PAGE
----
Easter Sunday has now passed, but Eastertide lasts for 50 days up to Christ’s ascension into heaven. So, while we are still in Easter mode, for those who celebrate, let’s delve into an Easter tradition: the Easter bonnet.
The Easter bonnet got its start in Europe where people would wear new clothes and hats to celebrate the cycle of new life and rebirth that spring and Easter represent. The first bonnets were circles of leaves and flowers to reflect the cycle of the seasons. This was the time when parishioners not only went to church on Easter Sunday, but also attended the rest of the days of the week as well, giving everyone the opportunity so see how everyone was decked out!
It wasn’t until after the Civil War ended that a similar tradition started in America. With so many families in mourning for all of the lives lost, the first Easter after the war ended was known as the “Sunday of Joy”. The female relatives of those lost rejoiced in their risen Lord by shedding their somber mourning clothes and exchanging them for pastel fabrics and spring flowers. One can only imagine the psychological impact as these women shed their mourning clothes to become alive again with hope for a brighter future now that the war was over.
A tradition was started, and a decade later the first Easter parade was held in New York City. In 1933 Irving Berlin recorded Easter Parade that brought the bonnets pop culture fame: “In your easter bonnet, with all the frills upon it, you’ll be the grandest lady in the easter parade…” The tradition kept growing with over one million people participating in the 1947 parade. A year later, Irving Berlin immortalized them in the film, Easter Parade, starring Judy Garland and Fred Astaire where people strolled from St. Patrick’s Cathedral to Fifth Ave joined by other church’s parishioners along the way with everyone doing his best to impress.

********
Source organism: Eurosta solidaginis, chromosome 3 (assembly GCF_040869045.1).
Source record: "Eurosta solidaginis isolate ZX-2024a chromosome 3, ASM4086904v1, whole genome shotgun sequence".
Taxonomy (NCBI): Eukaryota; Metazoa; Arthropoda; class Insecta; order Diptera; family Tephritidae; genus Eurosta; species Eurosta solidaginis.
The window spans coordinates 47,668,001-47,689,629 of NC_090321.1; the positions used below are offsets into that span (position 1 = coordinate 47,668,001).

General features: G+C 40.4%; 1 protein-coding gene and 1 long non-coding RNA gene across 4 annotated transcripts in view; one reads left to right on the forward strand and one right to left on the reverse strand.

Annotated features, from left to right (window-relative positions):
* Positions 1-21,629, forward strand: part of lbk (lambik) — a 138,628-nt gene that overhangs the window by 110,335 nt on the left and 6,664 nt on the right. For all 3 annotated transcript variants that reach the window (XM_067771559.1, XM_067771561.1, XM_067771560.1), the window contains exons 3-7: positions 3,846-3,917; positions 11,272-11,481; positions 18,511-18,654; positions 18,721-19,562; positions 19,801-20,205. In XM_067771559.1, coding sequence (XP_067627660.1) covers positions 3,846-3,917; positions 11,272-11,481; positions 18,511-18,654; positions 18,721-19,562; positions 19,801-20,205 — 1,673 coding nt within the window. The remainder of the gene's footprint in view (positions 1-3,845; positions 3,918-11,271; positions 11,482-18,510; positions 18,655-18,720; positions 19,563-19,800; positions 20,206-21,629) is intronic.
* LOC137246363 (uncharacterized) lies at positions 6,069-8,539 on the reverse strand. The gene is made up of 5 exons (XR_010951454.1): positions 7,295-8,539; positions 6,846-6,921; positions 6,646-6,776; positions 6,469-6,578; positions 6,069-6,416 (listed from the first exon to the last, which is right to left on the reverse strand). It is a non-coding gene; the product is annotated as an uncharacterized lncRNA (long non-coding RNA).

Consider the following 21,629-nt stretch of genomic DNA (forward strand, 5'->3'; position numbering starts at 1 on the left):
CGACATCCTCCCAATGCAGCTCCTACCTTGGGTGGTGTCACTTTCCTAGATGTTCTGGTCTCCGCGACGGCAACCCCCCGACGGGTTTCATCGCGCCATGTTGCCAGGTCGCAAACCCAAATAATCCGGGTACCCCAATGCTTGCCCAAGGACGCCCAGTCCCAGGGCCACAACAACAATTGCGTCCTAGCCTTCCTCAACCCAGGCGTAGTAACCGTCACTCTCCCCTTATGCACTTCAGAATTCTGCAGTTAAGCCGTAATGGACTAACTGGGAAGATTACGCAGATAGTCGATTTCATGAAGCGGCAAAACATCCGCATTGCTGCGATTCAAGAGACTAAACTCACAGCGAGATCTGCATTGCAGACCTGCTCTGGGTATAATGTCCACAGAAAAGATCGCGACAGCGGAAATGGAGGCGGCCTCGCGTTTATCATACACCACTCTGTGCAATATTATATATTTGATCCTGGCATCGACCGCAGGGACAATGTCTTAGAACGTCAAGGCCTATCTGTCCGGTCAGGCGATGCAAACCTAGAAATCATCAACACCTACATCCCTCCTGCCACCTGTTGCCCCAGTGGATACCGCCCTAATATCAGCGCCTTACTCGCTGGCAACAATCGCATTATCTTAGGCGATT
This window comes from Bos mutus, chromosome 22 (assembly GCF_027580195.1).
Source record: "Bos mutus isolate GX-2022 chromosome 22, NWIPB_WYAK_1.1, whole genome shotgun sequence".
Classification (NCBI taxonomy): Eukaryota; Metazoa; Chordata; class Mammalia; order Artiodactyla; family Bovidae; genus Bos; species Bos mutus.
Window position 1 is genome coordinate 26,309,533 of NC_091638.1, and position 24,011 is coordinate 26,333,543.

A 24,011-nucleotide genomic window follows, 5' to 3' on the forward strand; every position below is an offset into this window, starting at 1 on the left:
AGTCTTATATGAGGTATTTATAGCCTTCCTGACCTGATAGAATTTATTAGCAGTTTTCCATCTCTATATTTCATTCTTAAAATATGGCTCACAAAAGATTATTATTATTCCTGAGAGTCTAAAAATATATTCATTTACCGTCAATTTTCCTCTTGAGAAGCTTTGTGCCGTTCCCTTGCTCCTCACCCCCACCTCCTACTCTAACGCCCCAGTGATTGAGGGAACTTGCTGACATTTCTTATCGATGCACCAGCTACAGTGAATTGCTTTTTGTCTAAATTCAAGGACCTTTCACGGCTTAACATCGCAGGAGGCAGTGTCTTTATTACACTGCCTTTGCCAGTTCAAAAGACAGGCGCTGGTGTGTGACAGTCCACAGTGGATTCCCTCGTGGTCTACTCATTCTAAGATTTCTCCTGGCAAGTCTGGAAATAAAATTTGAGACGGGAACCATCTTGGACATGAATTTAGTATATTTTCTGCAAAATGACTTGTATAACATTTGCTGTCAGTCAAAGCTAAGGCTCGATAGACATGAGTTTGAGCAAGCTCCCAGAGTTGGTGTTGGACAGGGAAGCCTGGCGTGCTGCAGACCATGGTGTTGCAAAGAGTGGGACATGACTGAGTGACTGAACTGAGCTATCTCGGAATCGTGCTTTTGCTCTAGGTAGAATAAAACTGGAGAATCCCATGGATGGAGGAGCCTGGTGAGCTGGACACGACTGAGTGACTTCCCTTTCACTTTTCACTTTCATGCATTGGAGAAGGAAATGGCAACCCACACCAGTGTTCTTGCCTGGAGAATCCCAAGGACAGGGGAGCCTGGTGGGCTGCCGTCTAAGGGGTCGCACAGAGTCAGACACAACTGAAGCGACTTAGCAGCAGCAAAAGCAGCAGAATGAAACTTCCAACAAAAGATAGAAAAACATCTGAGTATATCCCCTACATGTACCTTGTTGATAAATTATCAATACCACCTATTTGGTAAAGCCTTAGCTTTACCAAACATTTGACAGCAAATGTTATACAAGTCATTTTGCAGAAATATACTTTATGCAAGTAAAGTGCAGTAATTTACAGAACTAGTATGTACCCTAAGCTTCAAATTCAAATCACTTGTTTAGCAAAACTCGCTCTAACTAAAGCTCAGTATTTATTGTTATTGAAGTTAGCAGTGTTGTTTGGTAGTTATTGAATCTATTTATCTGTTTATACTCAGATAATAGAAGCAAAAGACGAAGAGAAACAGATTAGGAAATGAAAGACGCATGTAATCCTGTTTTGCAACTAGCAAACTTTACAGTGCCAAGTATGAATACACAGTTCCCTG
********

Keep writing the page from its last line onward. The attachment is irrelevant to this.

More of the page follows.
I recall as a kindergartner at Emmaus Lutheran on Broadway in the early ‘60s making Easter bonnets out of cardboard and decorating them. The girls walked in a circle so the moms and ladies in attendance could admire them. What I remember most, is my mom gave me a small bee to include on my hat. The women were tickled at the extra touch of a bee in my bonnet.
Today, Easter parades are still held in cities across the USA, but their popularity peaked decades ago. One enduring nice thing about Easter bonnets is they serve young babies and small children well as a shield from the sun; not to mention how adorable they look in them! Last year down at Born Again Quilts a few were made out of hand towels and fabric remnants. A yellow one was trimmed with a piece of narrow tatting found in a box of needlework do-dads. COVID -19 reared its ugly head and BAQ was forced to close and Easter Services were conducted virtually. So now, as the pandemic seems to be under better control, just like the women on that first “Sunday of Joy” we can now begin to walk again in the light with our Easter bonnets signaling our Easter exuberance!